There is plenty of background to all this at the No to Tesco blog and on the hyperlocal website, the Stokes Croft Town Crier. What’s clear is that while there’s plenty of opposition to Tesco, there’s little sympathy for the people who rioted last week and certainly no suggestion that anyone should use violent ends to make their views known.
Far from being a community where valiant police hold the line against a tide of anarchy, Stokes Croft demonstrates a series of power struggles that are anything but equal. At the top of this tree of inequality is the monopolist supermarket, whose slogan is ‘Every little helps’ but whose leaders do not appear to have any concept of ‘enough’.
Reluctantly supporting them is the city council, whose role as a community leader is compromised by the requirement to frame their discussions within narrow planning rules rather than broad principles, and whose freedom of action is tied by the fear of running up huge legal costs in a fight with a corporate giant that they cannot expect to win.
The police, despite the questionable intelligence of their operation last week, are some way down this tree. Their role is narrowly interpreted as upholding law and order, which time and again results in intervening on behalf of the haves against perceived threats from the have-nots. They are doing the job they are required to do: but when push comes to shove (and more) that is more likely to involve protecting the owners of property against the public than protecting the public against the owners of property.
This is not to defend rioting, in general or in this particular case. But the point, which goes back to Tessy’s argument, is that the holders of power are not neutral. If a key purpose of a big society is to help people to come together to improve their own lives, as the government argues, then you cannot avoid an analysis of where power lies and in whose interests it is being used. Such analysis is at the heart of successful community organising.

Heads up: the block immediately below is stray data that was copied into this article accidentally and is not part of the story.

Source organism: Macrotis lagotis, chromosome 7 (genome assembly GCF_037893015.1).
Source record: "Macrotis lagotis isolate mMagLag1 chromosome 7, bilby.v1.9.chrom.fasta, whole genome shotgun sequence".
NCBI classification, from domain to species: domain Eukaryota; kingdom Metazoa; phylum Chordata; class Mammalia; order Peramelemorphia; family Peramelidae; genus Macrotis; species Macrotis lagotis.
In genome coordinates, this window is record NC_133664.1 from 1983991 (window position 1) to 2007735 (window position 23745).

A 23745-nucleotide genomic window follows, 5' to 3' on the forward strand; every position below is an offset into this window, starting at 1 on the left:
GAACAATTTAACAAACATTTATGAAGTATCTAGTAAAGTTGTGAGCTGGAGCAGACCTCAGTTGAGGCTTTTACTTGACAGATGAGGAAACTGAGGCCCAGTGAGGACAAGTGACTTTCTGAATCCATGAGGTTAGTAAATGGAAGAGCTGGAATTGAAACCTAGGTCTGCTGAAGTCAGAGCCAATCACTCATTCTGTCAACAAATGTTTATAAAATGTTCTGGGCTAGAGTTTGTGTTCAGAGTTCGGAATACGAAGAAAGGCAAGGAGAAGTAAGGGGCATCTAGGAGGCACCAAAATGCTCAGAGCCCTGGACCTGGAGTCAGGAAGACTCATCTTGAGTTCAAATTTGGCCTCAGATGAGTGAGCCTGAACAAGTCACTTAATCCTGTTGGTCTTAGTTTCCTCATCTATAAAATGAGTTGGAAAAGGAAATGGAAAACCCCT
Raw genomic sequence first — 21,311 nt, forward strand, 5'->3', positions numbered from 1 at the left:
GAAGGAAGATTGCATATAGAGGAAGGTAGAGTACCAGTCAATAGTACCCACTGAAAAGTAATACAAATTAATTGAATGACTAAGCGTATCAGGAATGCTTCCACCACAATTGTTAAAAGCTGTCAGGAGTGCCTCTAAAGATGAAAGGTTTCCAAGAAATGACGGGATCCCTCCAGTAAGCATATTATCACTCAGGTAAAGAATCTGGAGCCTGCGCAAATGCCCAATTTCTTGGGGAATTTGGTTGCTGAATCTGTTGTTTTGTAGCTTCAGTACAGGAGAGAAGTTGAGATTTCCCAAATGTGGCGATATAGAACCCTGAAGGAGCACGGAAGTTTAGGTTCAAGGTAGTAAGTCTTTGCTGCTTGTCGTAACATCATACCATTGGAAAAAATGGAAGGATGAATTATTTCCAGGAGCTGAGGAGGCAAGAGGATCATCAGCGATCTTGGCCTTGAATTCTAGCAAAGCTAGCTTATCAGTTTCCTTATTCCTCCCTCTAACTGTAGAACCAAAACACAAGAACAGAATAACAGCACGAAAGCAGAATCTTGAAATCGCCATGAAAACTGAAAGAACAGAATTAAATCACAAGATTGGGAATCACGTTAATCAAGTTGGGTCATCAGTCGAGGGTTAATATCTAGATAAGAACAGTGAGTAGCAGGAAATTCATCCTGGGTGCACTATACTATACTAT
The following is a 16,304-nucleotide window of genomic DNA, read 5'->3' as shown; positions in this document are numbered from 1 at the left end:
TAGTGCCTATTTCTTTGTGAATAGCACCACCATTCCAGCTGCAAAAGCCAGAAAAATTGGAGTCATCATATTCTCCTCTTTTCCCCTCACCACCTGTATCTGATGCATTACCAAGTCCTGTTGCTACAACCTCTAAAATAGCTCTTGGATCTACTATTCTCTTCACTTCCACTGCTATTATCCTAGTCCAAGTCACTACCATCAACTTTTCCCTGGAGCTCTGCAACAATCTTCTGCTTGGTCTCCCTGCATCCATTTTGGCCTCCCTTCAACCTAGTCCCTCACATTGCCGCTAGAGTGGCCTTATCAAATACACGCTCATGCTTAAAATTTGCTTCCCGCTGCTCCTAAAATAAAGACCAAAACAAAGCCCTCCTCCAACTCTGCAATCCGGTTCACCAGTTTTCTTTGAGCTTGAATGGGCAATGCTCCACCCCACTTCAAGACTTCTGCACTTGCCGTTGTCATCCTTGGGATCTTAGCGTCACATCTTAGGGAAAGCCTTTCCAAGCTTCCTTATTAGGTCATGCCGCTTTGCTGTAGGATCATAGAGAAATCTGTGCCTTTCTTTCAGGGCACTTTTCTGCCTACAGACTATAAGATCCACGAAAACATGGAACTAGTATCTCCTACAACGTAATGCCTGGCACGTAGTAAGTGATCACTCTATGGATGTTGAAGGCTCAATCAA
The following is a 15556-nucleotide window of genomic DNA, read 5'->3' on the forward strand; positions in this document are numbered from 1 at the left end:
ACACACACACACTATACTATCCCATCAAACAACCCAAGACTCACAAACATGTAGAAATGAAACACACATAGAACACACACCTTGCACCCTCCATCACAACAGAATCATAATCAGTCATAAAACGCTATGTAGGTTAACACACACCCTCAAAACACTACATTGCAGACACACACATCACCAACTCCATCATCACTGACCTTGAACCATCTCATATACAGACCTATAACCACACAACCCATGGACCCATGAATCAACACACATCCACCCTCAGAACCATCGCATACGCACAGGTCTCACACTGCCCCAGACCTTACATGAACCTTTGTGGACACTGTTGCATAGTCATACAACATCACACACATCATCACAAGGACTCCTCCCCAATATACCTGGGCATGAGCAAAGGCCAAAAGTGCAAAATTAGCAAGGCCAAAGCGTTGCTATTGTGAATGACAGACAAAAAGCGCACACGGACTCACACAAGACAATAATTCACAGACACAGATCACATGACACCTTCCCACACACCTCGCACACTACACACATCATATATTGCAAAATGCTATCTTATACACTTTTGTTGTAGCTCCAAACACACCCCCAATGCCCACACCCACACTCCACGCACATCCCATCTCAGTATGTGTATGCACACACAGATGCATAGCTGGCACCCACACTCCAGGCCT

You cannot simply skate over inequalities and injustices or assume that those who perpetrate them will be ready and willing to respectfully collaborate to bring about their end. Those who are advantaged by inequality can be remarkably impervious to collaboration.
To confront abuses or failures of power you don’t need to seek out conflict, but you need to know what to do when it comes to you. Community organisers don’t need to be agent provocateurs. But they do need the moral courage to take a stand, the moral vision to understand what they are standing against and for and why, and the perception to realise that bullying and abuse cross political and philosophical lines and is often done in ignorance or even with good intentions.
So yes, let’s update or replace Alinsky’s rules with ones that emphasise respect and cooperation. And let’s ask, encourage and persuade the holders of power and influence to sign up to them. But let’s remember too that the best community organisers are also prophets: people who can speak uncomfortable truths and confront the most powerful with the consequences of their actions.